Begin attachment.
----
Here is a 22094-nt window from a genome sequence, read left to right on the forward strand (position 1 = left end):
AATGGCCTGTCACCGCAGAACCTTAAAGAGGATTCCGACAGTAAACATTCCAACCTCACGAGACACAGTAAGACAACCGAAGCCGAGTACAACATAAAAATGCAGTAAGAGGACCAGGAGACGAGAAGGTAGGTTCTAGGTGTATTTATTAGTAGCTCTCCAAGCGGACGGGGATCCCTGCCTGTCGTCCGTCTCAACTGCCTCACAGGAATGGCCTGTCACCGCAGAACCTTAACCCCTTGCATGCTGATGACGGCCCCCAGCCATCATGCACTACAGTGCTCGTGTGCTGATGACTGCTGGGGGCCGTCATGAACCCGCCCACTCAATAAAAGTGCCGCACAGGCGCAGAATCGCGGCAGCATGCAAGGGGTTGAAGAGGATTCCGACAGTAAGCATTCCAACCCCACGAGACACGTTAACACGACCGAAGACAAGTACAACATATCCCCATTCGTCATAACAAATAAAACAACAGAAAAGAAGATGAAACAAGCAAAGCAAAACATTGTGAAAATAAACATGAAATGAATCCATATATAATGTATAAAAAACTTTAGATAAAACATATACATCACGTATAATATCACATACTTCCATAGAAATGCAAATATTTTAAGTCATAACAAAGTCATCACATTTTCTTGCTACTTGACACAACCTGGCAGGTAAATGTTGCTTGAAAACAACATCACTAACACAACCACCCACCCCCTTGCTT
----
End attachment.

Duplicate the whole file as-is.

Here is a 22094-nt window from a genome sequence, read left to right on the forward strand (position 1 = left end):
AATGGCCTGTCACCGCAGAACCTTAAAGAGGATTCCGACAGTAAACATTCCAACCTCACGAGACACAGTAAGACAACCGAAGCCGAGTACAACATAAAAATGCAGTAAGAGGACCAGGAGACGAGAAGGTAGGTTCTAGGTGTATTTATTAGTAGCTCTCCAAGCGGACGGGGATCCCTGCCTGTCGTCCGTCTCAACTGCCTCACAGGAATGGCCTGTCACCGCAGAACCTTAACCCCTTGCATGCTGATGACGGCCCCCAGCCATCATGCACTACAGTGCTCGTGTGCTGATGACTGCTGGGGGCCGTCATGAACCCGCCCACTCAATAAAAGTGCCGCACAGGCGCAGAATCGCGGCAGCATGCAAGGGGTTGAAGAGGATTCCGACAGTAAGCATTCCAACCCCACGAGACACGTTAACACGACCGAAGACAAGTACAACATATCCCCATTCGTCATAACAAATAAAACAACAGAAAAGAAGATGAAACAAGCAAAGCAAAACATTGTGAAAATAAACATGAAATGAATCCATATATAATGTATAAAAAACTTTAGATAAAACATATACATCACGTATAATATCACATACTTCCATAGAAATGCAAATATTTTAAGTCATAACAAAGTCATCACATTTTCTTGCTACTTGACACAACCTGGCAGGTAAATGTTGCTTGAAAACAACATCACTAACACAACCACCCACCCCCTTGCTT